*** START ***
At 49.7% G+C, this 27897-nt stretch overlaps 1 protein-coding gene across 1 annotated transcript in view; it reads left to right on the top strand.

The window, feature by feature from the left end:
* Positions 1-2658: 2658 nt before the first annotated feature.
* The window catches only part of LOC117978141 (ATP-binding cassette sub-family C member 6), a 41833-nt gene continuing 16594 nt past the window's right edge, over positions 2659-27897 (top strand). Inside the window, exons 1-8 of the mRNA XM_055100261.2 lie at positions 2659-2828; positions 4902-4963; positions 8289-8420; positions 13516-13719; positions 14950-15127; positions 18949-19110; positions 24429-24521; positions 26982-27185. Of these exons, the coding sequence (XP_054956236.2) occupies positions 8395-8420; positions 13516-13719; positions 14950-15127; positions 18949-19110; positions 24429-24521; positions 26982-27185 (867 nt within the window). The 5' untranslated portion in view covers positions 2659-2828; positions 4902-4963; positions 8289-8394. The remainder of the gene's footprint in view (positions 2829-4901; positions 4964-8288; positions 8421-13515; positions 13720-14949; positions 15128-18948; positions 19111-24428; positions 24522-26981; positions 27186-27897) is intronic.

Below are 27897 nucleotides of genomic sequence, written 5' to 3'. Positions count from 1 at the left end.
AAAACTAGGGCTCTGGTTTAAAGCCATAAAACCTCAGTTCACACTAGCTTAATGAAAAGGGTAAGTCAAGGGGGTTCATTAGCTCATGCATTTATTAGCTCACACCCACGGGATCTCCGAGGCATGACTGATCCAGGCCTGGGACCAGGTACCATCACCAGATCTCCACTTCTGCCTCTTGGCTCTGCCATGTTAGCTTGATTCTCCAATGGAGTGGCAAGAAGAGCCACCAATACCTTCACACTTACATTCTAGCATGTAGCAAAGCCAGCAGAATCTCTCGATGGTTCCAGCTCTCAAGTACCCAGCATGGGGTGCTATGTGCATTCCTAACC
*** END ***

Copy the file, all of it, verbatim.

At 49.7% G+C, this 27897-nt stretch overlaps 1 protein-coding gene across 1 annotated transcript in view; it reads left to right on the top strand.

The window, feature by feature from the left end:
* Positions 1-2658: 2658 nt before the first annotated feature.
* The window catches only part of LOC117978141 (ATP-binding cassette sub-family C member 6), a 41833-nt gene continuing 16594 nt past the window's right edge, over positions 2659-27897 (top strand). Inside the window, exons 1-8 of the mRNA XM_055100261.2 lie at positions 2659-2828; positions 4902-4963; positions 8289-8420; positions 13516-13719; positions 14950-15127; positions 18949-19110; positions 24429-24521; positions 26982-27185. Of these exons, the coding sequence (XP_054956236.2) occupies positions 8395-8420; positions 13516-13719; positions 14950-15127; positions 18949-19110; positions 24429-24521; positions 26982-27185 (867 nt within the window). The 5' untranslated portion in view covers positions 2659-2828; positions 4902-4963; positions 8289-8394. The remainder of the gene's footprint in view (positions 2829-4901; positions 4964-8288; positions 8421-13515; positions 13720-14949; positions 15128-18948; positions 19111-24428; positions 24522-26981; positions 27186-27897) is intronic.

Below are 27897 nucleotides of genomic sequence, written 5' to 3'. Positions count from 1 at the left end.
AAAACTAGGGCTCTGGTTTAAAGCCATAAAACCTCAGTTCACACTAGCTTAATGAAAAGGGTAAGTCAAGGGGGTTCATTAGCTCATGCATTTATTAGCTCACACCCACGGGATCTCCGAGGCATGACTGATCCAGGCCTGGGACCAGGTACCATCACCAGATCTCCACTTCTGCCTCTTGGCTCTGCCATGTTAGCTTGATTCTCCAATGGAGTGGCAAGAAGAGCCACCAATACCTTCACACTTACATTCTAGCATGTAGCAAAGCCAGCAGAATCTCTCGATGGTTCCAGCTCTCAAGTACCCAGCATGGGGTGCTATGTGCATTCCTAACC